Preachers and ministers of God’s word would do well to assess their reading habits to see if they might benefit from upping the number of books they consume each year. It may very well be that you already read one or two physical books a week and don’t need to increase your reading. If that is in fact you, let this simply be a reminder and an encouragement to keep pressing on. If on the other hand, you find that you could really grow in this area, then let me encourage and maybe even spark you on to reading more books by providing you with some of the scientifically established benefits of reading.
When we read quality non-fiction, we are actively taking in knowledge, learning from scholars and those who are considered top in their fields. Think about sitting down with some of the greatest minds in the field of theology or history and being able to converse with them. In a real way, that’s what we are doing when we read good quality non-fiction books. In fact, we can sit down with people like Augustin, Plato, Dante, or even Calvin and learn from these people from the past who thought long and hard on various subjects. Now, we might not agree with them, maybe not even a little, but having a conversation with these kinds of thinkers will only sharpen our minds and help us to grow.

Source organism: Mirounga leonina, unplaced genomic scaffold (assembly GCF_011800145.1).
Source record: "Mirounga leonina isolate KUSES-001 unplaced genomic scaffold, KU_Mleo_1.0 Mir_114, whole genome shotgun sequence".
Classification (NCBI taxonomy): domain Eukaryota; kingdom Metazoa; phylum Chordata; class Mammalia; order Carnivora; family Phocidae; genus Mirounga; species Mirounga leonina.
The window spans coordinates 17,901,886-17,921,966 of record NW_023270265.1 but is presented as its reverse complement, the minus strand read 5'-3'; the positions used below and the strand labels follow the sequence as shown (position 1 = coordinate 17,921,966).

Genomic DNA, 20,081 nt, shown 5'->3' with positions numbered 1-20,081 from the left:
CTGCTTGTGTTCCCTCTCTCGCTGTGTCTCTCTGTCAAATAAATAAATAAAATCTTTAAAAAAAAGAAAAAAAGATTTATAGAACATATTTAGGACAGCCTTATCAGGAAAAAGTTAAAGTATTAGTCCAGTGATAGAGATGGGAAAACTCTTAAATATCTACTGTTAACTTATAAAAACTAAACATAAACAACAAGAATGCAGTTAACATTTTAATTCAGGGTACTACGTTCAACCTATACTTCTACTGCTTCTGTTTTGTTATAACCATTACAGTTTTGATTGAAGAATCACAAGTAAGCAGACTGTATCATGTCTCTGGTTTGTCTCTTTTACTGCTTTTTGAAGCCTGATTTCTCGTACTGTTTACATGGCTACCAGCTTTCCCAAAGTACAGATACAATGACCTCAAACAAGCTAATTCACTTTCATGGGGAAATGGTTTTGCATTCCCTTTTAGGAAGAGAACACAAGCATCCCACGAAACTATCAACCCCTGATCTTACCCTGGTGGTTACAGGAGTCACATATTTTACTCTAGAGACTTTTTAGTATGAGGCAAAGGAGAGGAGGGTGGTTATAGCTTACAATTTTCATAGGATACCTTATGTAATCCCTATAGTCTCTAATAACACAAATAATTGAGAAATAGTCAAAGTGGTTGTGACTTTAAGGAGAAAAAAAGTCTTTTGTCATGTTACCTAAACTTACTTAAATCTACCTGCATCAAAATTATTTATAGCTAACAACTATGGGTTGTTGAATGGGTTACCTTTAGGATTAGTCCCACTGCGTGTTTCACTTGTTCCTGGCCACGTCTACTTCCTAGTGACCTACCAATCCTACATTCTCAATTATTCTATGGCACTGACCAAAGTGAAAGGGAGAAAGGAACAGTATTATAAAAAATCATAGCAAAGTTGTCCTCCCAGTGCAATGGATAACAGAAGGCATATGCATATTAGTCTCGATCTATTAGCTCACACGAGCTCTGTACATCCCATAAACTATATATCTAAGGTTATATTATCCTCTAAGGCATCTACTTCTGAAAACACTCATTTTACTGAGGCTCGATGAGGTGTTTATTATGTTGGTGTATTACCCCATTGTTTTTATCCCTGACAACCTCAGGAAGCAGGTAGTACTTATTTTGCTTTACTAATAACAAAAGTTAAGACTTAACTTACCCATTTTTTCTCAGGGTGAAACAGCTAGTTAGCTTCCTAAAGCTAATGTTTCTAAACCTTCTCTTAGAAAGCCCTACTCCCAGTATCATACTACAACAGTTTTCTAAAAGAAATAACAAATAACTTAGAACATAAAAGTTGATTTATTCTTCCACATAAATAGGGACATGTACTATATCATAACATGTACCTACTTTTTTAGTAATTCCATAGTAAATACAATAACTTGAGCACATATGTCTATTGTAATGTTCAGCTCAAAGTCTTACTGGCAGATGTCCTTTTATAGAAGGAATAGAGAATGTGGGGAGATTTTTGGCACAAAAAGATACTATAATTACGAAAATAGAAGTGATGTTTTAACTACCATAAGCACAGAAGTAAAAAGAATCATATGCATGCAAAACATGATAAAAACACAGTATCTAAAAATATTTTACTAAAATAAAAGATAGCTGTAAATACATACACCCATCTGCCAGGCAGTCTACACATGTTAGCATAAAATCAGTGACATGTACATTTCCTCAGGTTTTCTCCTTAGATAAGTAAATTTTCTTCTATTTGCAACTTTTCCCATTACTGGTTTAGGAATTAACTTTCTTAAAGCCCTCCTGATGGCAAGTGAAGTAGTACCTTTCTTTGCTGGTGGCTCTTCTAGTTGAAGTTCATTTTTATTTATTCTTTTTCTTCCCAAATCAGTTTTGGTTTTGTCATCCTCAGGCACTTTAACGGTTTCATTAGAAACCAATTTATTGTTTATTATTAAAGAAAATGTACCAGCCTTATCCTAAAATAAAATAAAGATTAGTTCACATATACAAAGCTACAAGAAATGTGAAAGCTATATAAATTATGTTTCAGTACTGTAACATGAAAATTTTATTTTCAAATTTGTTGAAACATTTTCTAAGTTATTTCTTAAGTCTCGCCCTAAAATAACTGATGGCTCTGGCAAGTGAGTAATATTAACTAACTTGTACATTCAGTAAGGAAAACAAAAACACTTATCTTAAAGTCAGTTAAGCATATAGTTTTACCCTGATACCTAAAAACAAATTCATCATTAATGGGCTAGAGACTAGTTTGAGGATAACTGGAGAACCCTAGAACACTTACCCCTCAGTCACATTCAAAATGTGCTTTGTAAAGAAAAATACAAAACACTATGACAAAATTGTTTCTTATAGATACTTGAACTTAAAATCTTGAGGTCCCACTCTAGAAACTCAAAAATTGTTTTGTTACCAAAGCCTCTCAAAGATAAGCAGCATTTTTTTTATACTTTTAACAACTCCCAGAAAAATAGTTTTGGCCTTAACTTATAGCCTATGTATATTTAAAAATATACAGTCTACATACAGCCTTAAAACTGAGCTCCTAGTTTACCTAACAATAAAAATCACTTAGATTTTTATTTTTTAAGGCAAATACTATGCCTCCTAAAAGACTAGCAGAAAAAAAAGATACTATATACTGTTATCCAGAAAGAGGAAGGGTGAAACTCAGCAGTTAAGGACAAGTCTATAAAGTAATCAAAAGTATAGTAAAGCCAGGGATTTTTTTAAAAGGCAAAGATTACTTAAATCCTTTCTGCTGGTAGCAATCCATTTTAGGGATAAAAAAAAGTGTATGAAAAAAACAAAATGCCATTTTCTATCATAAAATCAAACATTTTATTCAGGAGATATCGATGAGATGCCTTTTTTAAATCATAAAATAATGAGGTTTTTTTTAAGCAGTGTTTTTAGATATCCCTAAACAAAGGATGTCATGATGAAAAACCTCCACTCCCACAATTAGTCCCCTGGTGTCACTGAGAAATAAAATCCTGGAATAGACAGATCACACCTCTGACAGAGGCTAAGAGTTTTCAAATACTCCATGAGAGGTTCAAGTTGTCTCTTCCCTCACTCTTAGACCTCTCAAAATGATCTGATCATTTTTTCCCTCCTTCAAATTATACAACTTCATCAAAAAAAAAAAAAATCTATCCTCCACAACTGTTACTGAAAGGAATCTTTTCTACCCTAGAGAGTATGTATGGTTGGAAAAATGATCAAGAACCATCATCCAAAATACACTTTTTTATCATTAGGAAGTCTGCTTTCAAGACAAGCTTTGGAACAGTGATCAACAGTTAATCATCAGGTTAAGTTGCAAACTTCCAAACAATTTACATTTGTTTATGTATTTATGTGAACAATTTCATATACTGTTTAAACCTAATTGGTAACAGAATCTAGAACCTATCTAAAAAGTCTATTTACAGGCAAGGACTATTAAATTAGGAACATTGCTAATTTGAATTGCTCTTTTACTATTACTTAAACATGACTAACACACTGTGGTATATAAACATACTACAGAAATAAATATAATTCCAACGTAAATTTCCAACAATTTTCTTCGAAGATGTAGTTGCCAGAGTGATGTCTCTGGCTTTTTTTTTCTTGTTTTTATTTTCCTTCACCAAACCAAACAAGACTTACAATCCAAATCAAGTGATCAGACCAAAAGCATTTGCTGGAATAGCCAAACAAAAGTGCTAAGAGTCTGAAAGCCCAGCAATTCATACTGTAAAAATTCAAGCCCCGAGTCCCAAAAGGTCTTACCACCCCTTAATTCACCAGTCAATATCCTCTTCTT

Reading contributes to our vocabulary. We will likely run across words that we have either never seen before or only have a vague idea as to their meaning. When this happens, we have a great opportunity to grow by examining what that word means in the context that we have just read and/or to pick up a dictionary (or google it) and discover its range of meaning. The reality is that as verbal communicators we need to be able to craft our words in such a way that brings more clarity and light to our preaching and teaching. Not only are we verbal communicators but more and more we minister and interact with members and the broader community through text, blogs, and bulletin articles. Having a broader vocabulary can be extremely helpful. Is there a danger here? Sure, one might become arrogant and utilize big fancy words to try and dazzle those listening and being taught, but arrogance is a danger even if one’s knowledge and vocabulary are limited.